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Lesson Plans


Re: Fwd: Thanks

[ Thread ][ Subject ][ Author ][ Date ]
Chaney (lchaney)
Thu, 30 Jul 1998 22:38:03 -0500


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> One of my major thoughts has been about organizing lesson plans. Would anyone
> like to comment on how many lesson plans they simultaneously have going and
> the breakdown of the grades that you work with ? In my mind I was thinking
> that K would be it's own entity as many of the K children are still 4 1/2
> years old on entering and much skill building is needed for them. 1st to 3rd
> grade was my next breakdown and then 4th to 6th grade.

For 6 years I taught art to grades K-12. For elementary I had 2 classes of each
grade (K-6) Then a junior high class that I saw daily and 2 high school classes.
It literally wore me out. I had separate lessons for each grade. I found that
the students complained when I repeated a project. "We did this last year." They
didn't realize how difficult it was to keep track of the different lessons. I had
a great filing system. I got a lot of ideas from Arts and Activities magazine,
and the internet. I hear that quite a few teachers group their grades like you
said you would. I really don't know which way is best.

> Would anyone like to provide information on how you record each students'
> work, effort and the format you may use? I am not referring to grades, just
> monitoring each class week by week. For instance there are 5 K classes, seven
> 1st grade classes and 3 to 4 of grades 2 to 6.

For elementary I had a roll-o-dex on my desk. Each teacher had a section in it
for his or her class. The first day of school each student received a card from
it to fill out with name, grade, and class. On the card I would write grades for
projects. + for wonderfully completed, check mark for completed to expectations
and - for unsuccessful. If a minus was written an explanation of why was also
noted. Behavior problems were also documented on the card. Each quarter the
students received new cards after grades went out and they could destroy the old
ones or keep them. I only showed these roll-o-dex cards to parents if they
requested to see them or if a problem. I helped me keep track of documenting
things and at grade card time filling out grades. I hope this doesn't sound
confusing.

Each class had a designated shelf to place projects in progress which I cleaned
out quarterly. A large folder was used for each class.

Any questions about this please ask.
I am proud to say that I will no longer be teaching K-12. I just landed a new job
teaching 6th grade art only full time. I'm really excited.

Melissa Chaney

>
>
> My fax # is (602 ) 870 4959 if anyone has a sample of a lesson plan sheet,
> attendance sheet or other they would like to share.
>
> Thank you,
> Jennifer Henry, Phoenix Advantage Charter School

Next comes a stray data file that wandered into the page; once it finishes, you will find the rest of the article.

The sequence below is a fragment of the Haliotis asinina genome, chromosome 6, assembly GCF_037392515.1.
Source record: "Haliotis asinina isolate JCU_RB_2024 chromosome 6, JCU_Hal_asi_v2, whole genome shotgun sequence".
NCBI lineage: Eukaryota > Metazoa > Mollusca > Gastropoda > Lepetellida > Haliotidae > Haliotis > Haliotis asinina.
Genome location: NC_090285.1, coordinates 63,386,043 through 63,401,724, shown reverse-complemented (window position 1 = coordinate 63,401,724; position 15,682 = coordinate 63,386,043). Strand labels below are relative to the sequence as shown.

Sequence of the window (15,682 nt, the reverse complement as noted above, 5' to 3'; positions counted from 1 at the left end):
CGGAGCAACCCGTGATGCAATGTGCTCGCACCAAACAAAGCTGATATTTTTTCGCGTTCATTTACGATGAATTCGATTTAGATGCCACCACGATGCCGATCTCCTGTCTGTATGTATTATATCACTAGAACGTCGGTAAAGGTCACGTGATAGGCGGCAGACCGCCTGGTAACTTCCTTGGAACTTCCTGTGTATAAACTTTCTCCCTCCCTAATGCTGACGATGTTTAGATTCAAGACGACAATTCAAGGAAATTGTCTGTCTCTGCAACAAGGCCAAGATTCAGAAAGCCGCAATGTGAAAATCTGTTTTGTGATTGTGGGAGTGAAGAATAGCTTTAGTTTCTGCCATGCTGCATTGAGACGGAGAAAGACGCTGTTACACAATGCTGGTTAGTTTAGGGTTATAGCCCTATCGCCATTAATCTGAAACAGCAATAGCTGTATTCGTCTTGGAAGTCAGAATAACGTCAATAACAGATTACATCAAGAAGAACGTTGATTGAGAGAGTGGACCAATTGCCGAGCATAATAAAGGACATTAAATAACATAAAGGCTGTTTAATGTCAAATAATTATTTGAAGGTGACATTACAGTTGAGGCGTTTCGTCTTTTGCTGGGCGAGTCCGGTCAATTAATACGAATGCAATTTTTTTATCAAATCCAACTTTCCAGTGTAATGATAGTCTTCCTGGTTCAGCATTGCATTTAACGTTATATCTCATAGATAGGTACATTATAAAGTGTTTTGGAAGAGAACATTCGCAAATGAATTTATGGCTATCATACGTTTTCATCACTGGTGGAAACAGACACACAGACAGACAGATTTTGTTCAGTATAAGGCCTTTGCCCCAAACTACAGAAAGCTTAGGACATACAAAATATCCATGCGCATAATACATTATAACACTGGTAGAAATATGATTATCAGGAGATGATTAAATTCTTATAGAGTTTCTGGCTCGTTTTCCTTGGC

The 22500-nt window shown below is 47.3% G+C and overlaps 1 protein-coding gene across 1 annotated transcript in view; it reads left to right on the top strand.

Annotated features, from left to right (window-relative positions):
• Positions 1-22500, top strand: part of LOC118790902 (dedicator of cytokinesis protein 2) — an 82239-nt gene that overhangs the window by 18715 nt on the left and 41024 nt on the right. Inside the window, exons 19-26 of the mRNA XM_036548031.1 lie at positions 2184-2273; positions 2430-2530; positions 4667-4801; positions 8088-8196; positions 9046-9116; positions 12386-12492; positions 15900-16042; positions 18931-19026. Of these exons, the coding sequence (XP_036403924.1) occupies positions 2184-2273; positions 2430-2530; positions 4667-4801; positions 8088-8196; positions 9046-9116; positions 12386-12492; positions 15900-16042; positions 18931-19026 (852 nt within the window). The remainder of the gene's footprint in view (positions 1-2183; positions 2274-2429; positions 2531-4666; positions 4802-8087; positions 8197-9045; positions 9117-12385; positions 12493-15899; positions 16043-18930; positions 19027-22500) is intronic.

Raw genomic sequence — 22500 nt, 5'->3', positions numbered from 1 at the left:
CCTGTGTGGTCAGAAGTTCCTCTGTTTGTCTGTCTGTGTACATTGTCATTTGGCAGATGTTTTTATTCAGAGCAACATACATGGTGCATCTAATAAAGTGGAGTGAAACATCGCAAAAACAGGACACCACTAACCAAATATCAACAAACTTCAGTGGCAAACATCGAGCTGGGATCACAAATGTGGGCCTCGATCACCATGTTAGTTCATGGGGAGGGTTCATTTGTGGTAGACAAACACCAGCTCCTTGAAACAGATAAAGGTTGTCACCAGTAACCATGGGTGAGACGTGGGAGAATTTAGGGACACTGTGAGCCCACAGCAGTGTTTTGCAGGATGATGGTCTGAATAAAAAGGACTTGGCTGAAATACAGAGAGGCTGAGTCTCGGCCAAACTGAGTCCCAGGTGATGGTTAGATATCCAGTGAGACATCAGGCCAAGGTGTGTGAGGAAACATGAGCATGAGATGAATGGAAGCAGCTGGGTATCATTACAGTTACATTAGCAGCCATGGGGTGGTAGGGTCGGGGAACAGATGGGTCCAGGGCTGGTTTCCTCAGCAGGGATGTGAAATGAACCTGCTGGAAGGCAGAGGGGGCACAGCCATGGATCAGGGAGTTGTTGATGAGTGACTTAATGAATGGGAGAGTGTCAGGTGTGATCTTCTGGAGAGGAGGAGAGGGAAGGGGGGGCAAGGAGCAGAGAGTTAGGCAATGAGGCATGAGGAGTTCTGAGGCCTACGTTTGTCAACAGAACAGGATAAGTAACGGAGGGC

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One of my major thoughts has been about organizing lesson plans.  Would anyone
like to comment on how many lesson plans they simultaneously have going and
the breakdown of the grades that you work with ?  In my mind I was thinking
that K would be it's own entity as many of the K children are still 4 1/2
years old on entering and much skill building is needed for them.  1st to 3rd
grade was my next breakdown and then 4th to 6th grade.
For 6 years I taught art to grades K-12.  For elementary I had 2 classes of each grade (K-6)  Then a junior high class that I saw daily and 2 high school classes.  It literally wore me out.  I had separate lessons for each grade.  I found that the students complained when I repeated a project.  "We did this last year."  They didn't realize how difficult it was to keep track of the different lessons.  I had a great filing system.  I got a lot of ideas from Arts and Activities magazine, and the internet.  I hear that quite a few teachers group their grades like you said you would.  I really don't know which way is best.
 
Would anyone like to provide information on how you record each students'
work, effort and the format you may use?  I am not referring to grades, just
monitoring each class week by week.  For instance there are 5 K classes, seven
1st grade classes and 3 to 4 of grades 2 to 6.
For elementary I had a roll-o-dex on my desk.  Each teacher had a section in it for his or her class.  The first day of school each student received a card from it to fill out with name, grade, and class.  On the card I would write grades for projects. + for wonderfully completed, check mark for completed to expectations and - for unsuccessful.  If a minus was written an explanation of why was also noted.  Behavior problems were also documented on the card.  Each quarter the students received new cards after grades went out and they could destroy the old ones or keep them.  I only showed these roll-o-dex cards to parents if they requested to see them or if a problem.  I helped me keep track of documenting things and at grade card time filling out grades.  I hope this doesn't sound confusing.

Each class had a designated shelf to place projects in progress which I cleaned out quarterly.  A large folder was used for each class.
 

Any questions about this please ask.
I am proud to say that I will no longer be teaching K-12.  I just landed a new job teaching 6th grade art only full time.  I'm really excited.
 

Melissa Chaney
 

 

My fax # is (602 ) 870 4959 if anyone has a sample of a lesson plan sheet,
attendance sheet or other they would like to share.

Thank you,
Jennifer Henry, Phoenix Advantage Charter School

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